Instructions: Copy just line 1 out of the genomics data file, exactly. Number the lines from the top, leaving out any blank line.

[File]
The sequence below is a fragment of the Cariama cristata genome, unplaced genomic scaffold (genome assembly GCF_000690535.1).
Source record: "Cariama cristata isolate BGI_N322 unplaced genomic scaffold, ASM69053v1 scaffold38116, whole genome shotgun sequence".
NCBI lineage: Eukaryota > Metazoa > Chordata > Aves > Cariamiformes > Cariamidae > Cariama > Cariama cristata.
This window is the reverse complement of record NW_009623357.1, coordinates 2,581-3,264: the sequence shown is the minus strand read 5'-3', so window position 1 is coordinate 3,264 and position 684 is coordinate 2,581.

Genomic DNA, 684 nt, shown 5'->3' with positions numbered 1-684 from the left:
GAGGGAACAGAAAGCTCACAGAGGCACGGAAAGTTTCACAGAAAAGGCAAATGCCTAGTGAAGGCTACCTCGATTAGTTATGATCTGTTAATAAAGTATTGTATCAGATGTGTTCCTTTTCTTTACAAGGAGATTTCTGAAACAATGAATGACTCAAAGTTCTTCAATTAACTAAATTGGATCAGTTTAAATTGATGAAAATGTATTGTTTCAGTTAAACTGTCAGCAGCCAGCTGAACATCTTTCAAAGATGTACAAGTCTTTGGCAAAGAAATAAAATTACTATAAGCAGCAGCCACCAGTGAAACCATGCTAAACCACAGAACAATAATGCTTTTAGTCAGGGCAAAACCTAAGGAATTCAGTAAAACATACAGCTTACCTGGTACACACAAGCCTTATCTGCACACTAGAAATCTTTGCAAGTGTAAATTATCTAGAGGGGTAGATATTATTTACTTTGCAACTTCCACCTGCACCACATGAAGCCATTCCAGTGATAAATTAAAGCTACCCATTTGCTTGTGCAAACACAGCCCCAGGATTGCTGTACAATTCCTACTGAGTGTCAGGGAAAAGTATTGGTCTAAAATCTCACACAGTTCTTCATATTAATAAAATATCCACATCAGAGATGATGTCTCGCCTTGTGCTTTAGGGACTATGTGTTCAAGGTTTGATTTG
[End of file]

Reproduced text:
The sequence below is a fragment of the Cariama cristata genome, unplaced genomic scaffold (genome assembly GCF_000690535.1).